Officials from the Baton Rouge Area Chamber and the District Attorney’s office are meeting to work out a way to better enforce laws against writing bad checks and prosecute people who break the law. “This is something we’ve heard complaints about from our members,” says Meg Mahoney, the chamber’s senior vice president of product development. Mahoney says bad checks cost small businesses thousands of dollars. “They don’t have the money, and the goods are gone,” she says.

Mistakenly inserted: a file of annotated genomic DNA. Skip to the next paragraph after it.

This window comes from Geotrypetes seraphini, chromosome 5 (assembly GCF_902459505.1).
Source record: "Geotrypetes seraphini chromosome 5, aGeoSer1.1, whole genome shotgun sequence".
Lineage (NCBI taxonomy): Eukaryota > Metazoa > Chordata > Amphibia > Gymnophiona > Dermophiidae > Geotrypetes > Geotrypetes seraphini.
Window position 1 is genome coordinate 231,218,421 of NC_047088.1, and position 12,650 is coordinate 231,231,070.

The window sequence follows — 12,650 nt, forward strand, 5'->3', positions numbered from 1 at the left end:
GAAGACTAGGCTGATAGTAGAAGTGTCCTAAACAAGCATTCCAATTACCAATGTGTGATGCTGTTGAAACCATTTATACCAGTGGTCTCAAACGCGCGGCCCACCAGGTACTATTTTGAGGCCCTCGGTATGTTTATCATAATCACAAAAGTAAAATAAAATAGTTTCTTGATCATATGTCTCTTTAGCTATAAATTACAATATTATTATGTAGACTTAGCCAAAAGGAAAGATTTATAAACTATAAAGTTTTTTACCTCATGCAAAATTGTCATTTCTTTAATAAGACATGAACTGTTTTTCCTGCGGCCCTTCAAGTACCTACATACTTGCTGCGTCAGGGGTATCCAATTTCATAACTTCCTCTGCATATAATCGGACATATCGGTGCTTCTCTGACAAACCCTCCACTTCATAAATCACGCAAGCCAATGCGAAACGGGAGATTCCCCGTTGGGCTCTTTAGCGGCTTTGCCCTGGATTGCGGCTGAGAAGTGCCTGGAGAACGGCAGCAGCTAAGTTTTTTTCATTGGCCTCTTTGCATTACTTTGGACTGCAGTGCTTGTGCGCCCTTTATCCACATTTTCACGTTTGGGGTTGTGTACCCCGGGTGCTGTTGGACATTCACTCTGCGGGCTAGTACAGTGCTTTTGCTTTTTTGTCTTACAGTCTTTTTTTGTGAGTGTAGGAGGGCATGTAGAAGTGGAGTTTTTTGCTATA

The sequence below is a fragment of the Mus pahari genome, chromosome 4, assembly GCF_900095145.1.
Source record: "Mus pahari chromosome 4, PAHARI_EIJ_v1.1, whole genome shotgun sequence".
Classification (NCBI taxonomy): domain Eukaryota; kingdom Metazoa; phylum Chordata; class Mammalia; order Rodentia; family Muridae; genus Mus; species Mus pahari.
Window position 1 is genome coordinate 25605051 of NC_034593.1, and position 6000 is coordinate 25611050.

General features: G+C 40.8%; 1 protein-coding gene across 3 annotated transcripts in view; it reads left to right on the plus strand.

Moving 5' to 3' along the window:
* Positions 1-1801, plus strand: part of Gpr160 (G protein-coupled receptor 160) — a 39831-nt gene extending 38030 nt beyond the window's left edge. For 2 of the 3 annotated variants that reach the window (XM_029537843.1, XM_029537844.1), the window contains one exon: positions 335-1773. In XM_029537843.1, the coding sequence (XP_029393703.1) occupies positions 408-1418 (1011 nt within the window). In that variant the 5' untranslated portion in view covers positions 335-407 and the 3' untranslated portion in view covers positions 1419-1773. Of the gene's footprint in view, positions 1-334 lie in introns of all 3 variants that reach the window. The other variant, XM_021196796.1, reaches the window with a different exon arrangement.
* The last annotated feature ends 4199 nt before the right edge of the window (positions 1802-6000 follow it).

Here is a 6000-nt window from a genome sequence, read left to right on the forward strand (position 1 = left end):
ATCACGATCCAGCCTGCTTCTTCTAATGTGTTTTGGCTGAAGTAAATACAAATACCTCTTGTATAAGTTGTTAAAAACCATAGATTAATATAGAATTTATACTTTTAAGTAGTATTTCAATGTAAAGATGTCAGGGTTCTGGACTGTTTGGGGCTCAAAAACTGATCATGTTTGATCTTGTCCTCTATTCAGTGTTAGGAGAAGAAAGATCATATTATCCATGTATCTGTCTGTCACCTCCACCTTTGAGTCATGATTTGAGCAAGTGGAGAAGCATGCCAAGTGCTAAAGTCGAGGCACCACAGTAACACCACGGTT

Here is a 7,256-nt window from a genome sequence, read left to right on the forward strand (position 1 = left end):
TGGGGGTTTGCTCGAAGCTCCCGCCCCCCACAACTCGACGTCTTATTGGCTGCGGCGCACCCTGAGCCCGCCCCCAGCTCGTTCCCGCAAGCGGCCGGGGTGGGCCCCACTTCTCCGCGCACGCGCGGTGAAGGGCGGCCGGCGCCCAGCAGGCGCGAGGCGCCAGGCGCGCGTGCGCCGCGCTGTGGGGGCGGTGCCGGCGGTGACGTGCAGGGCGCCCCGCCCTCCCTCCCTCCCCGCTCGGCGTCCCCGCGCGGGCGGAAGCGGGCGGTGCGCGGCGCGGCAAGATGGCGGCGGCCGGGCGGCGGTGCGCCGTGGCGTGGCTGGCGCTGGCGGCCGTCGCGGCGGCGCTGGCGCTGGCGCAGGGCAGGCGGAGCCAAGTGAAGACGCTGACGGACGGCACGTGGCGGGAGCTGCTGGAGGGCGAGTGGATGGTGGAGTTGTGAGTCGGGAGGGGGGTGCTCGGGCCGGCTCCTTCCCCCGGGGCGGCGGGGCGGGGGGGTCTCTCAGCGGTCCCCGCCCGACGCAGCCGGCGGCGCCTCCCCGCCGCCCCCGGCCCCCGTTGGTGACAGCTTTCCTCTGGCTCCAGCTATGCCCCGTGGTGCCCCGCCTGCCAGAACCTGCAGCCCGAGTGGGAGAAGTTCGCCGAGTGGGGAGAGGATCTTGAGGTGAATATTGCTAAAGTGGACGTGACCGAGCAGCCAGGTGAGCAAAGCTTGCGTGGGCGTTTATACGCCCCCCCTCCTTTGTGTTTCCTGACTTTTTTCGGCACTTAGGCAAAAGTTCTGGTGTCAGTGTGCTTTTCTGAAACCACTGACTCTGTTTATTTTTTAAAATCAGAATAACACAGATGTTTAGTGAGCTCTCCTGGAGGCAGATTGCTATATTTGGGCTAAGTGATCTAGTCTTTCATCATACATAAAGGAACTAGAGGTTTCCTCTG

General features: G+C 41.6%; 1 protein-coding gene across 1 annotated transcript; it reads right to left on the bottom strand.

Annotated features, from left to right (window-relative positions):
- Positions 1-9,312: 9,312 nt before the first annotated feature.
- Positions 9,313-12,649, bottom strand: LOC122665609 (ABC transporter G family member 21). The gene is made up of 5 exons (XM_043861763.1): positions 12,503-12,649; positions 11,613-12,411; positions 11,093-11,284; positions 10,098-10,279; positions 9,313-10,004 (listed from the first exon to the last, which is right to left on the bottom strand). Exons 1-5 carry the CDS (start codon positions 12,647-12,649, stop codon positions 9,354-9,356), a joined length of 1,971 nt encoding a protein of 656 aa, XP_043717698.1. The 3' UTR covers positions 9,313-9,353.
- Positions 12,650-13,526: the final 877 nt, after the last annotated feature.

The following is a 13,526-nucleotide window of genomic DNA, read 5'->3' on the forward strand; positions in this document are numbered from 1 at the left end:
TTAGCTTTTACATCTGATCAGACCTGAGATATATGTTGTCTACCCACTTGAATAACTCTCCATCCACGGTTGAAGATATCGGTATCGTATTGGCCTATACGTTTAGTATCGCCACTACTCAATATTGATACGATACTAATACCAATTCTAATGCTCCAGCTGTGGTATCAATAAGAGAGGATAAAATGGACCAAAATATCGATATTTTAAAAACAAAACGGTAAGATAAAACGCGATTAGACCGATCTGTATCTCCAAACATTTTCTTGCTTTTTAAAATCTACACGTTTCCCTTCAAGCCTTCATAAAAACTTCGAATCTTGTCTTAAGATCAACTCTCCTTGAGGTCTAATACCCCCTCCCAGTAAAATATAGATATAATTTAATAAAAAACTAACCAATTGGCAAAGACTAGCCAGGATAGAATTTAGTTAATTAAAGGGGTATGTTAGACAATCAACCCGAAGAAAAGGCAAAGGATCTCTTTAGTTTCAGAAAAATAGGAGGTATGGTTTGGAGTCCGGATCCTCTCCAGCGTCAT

District Attorney Hillar Moore and staffers have met with Mahoney and other chamber officials. One of the things under discussion is to set up a program where a business owner only needs to make one trip to the D.A.’s office to start a bad check case, Mahoney says. “We’re in the early data gathering stage, but the D.A. has said he’s open to doing whatever he can to ease the process,” she says.—Timothy Boone